1 Year Remembrance of Kabul Gurdwara Attack

On March 25th 2020 the already marginalized Sikh community of Afghanistan witnessed something unthinkable....

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On March 25th 2020 the already marginalized Sikh community of Afghanistan witnessed something unthinkable inside the sanctuary gurdwara Guru Har Rai Sahib in Kabul. Blood flowed into the gutters after a terrorist stormed inside killing 25 members of the sangat and injuring at least 8 before himself being killed by Afghani special forces. 

The collective heart of Sikhs around the world broke. The inhumanity is hard to imagine. Why would someone go to such an extent to attack their peaceful Sikh neighbors...

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Surbeer Singh, 39 recalls the trauma from a year ago, "I cannot get out of my mind the image of the three-year-old girl who was killed in the massacre. There were children, elderly people and women in the Gurdwara that day. The attack left people in shock. While we never feared anything earlier, this incident changed that and we were forced to start looking at other options."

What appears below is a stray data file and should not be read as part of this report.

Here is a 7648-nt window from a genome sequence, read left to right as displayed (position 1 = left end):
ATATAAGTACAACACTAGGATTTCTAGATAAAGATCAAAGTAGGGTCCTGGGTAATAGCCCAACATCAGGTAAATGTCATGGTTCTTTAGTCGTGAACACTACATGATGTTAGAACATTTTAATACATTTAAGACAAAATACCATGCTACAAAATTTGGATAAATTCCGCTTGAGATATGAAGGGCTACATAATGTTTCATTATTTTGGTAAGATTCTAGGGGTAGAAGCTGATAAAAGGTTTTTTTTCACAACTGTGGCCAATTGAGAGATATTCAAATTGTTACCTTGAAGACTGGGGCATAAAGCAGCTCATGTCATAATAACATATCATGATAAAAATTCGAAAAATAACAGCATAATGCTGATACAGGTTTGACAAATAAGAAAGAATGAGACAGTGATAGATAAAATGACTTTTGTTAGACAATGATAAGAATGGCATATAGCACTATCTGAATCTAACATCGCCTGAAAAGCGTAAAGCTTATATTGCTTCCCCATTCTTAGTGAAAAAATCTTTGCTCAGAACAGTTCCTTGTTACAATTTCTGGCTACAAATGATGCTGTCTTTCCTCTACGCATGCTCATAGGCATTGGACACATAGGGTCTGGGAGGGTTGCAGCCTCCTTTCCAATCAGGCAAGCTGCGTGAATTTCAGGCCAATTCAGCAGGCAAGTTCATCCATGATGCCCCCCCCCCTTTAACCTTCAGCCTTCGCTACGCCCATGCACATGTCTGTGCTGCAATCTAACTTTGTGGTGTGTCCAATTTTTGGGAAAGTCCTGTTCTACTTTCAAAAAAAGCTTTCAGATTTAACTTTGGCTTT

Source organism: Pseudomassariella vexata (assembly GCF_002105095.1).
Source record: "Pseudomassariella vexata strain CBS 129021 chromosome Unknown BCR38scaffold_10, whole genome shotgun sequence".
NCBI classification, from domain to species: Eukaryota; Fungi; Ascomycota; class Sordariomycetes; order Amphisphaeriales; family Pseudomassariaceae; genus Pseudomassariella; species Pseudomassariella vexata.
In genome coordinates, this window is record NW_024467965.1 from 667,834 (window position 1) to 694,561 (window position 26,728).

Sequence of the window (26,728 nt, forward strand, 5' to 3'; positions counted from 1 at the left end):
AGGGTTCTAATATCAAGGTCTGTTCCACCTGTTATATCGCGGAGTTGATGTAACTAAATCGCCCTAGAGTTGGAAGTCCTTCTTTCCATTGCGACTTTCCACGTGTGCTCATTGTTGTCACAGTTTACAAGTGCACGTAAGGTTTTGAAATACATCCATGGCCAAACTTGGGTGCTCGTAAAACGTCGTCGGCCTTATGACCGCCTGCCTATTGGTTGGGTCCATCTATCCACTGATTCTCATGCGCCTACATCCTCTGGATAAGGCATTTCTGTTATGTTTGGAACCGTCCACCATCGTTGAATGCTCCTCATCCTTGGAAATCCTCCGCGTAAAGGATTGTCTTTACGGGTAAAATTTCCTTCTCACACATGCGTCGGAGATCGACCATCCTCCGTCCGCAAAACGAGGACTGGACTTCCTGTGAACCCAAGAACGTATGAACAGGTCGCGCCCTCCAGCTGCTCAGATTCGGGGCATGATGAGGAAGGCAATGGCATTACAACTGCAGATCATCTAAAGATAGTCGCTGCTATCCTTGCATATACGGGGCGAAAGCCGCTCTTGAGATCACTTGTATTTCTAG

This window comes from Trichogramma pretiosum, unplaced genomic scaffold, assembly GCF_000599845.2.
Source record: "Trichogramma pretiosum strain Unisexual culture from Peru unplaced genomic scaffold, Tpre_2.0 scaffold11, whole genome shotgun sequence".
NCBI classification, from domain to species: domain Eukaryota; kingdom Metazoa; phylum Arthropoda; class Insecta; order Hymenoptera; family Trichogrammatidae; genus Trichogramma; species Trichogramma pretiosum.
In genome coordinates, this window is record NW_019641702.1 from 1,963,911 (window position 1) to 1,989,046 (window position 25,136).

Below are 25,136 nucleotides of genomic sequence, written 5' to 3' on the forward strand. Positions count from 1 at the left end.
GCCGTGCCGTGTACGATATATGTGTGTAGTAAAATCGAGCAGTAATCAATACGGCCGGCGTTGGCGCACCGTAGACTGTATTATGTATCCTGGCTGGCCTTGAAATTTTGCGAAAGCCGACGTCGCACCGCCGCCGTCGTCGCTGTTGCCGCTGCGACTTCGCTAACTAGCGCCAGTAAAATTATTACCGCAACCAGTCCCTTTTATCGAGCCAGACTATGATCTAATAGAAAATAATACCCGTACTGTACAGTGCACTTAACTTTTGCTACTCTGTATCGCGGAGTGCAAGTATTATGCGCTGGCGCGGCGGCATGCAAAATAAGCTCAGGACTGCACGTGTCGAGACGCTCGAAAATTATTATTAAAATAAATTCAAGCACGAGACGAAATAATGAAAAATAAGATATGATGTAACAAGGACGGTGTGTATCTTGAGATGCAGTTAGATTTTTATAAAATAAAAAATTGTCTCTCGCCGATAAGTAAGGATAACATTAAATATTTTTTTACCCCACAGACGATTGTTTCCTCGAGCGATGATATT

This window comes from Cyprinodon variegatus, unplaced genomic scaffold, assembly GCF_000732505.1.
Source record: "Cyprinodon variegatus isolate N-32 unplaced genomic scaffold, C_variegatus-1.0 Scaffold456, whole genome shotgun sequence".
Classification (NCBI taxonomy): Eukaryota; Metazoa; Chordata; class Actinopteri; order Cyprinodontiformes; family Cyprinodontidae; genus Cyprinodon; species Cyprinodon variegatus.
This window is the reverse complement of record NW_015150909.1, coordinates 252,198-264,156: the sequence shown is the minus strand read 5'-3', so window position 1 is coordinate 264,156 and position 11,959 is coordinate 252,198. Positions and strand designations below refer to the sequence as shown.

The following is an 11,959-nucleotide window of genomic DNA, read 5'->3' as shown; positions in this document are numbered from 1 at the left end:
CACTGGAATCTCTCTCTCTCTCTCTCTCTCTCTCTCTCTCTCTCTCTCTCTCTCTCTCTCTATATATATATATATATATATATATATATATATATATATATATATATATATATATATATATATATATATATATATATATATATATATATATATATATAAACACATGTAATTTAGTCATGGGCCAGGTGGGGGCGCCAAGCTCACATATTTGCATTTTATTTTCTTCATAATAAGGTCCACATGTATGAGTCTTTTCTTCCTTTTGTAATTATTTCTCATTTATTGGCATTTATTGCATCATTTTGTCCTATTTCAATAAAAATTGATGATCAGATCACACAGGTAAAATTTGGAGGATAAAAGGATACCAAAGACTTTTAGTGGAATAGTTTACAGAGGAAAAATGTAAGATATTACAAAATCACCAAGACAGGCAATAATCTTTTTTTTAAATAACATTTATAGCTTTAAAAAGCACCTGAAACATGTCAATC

It was the final straw for even stalwart Afghan Sikhs who'd seen attacks in the past. After March 25th 2020 most Sikhs have decided to leave the country even if they hope to return in the future. Some have managed to leave due to the efforts of diaspora Sikh patrons. Most Afghan Sikh refugees have landed in India where their struggle continues.

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"The Indian government has helped us by bringing us to the country through emergency flights. I know of at least 87 families who came to India, along with mine. We don’t need Aadhaar cards. We need to get resettled," says Surbeer Singh. 

25 year old Chaibul Singh, who's uncle and child hood friend were killed in the attack, explains, "“That one incident changed our lives. While we had shops and homes there, we had to leave everything behind. Now, I work here for Rs 8,000 (110 USD) and my younger brother does a menial job earning Rs 7,000 (96 USD) a month. Lack of documentation and difficulty in speaking Hindi also works against us. We used to speak Pashto or Punjabi in Afghanistan. People find it difficult to understand my Punjabi dialect here." 

On this day we send our prayers to those who have survived.

We pray for those who have donated to the survivors. 

We pray for those who've helped clear the path for a safer future for survivors.

We pray that our brother and sister Afghan Sikhs see no more tragedies. 

May their future hold more prosperous times. 
 

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